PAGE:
Here’s an interesting little article I stumbled across this morning from Seacoastonline.com titled Get the most out of your sales team.  The premise is simple and accurate – nonproductive salespeople are the bane of any small (or large) business.

A nonproductive sales team is among the top common dangers that cause many small businesses to fail.

Analyzed studies reveal that a large percentage of small businesses are unsuccessful because of underperforming sales people who bring in, at a minimum, 50 percent less revenue than top performers, according to researcher Dr. John Sullivan, professor of Economics at San Francisco State University.

Studies indicate that a common reason for poor performance in the sales department is a lack of focus and poor time management. It’s vital for struggling small businesses to get their sales team on the right track.

Those first 3 months of a new salesperson’s employment is the most critical time period in their employment.  The pattens for their employment are set during this time – expectations, rules, focus, communication…I could keep going, but you get the point.

My thought is that many small business owners are pulled in many directions and therefore cannot dedicate the needed time for their new salesperson.  Knowing this fact leads the owners to hire salespeople from their industry.  Their thought process is that an industry salesperson will require less training, if any at all.  This approach is what leads to recycling mediocrity within salespeople.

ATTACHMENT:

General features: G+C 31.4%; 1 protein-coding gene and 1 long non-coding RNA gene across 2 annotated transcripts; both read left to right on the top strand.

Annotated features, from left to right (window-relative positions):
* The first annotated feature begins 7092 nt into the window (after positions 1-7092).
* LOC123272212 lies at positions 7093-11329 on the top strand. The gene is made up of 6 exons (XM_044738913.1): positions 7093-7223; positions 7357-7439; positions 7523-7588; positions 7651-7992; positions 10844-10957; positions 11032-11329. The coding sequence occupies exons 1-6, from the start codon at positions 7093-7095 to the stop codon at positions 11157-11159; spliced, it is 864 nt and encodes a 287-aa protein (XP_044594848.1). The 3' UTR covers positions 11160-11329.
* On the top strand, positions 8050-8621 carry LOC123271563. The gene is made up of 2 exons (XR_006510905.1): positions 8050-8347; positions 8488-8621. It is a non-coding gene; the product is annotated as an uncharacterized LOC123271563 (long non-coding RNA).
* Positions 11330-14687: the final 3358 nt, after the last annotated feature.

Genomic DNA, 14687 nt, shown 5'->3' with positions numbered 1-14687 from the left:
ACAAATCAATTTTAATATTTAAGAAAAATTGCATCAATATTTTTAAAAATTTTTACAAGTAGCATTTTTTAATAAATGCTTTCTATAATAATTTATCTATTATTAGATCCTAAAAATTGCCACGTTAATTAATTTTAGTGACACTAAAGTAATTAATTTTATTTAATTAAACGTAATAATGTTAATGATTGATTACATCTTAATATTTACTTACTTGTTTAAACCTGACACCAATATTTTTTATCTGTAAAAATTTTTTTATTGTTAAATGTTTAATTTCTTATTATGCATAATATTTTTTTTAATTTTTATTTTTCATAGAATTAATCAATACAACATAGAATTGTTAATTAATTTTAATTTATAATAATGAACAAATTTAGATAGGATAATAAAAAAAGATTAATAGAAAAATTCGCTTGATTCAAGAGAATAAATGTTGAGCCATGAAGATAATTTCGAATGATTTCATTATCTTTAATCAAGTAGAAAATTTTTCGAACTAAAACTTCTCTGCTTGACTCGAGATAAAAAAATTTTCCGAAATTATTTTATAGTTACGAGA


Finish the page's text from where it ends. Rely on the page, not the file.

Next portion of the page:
Sales success may be measured simply by results. Managers may have the opportunity to observe their staff in action and identify areas that way. However, sales assessment tools can also be a valuable way to determine what additional training may be needed to boost the success of your sales team.

These tools provide a balanced view of strengths and need-to-improve areas. They take the emotional piece of performance review out of the picture and provide the sales person with a very comprehensive evaluation, along with materials to chart out an improvement plan.

“Objectivity” is the keyword.  We use our assessments to measure a salesperson’s strength areas and weaknesses.  The key is to neutralize the weaknesses and develop the strengths.  Many times managers attempt to turn weaknesses into strength which usually ends up frustrating all parties involved in the training.

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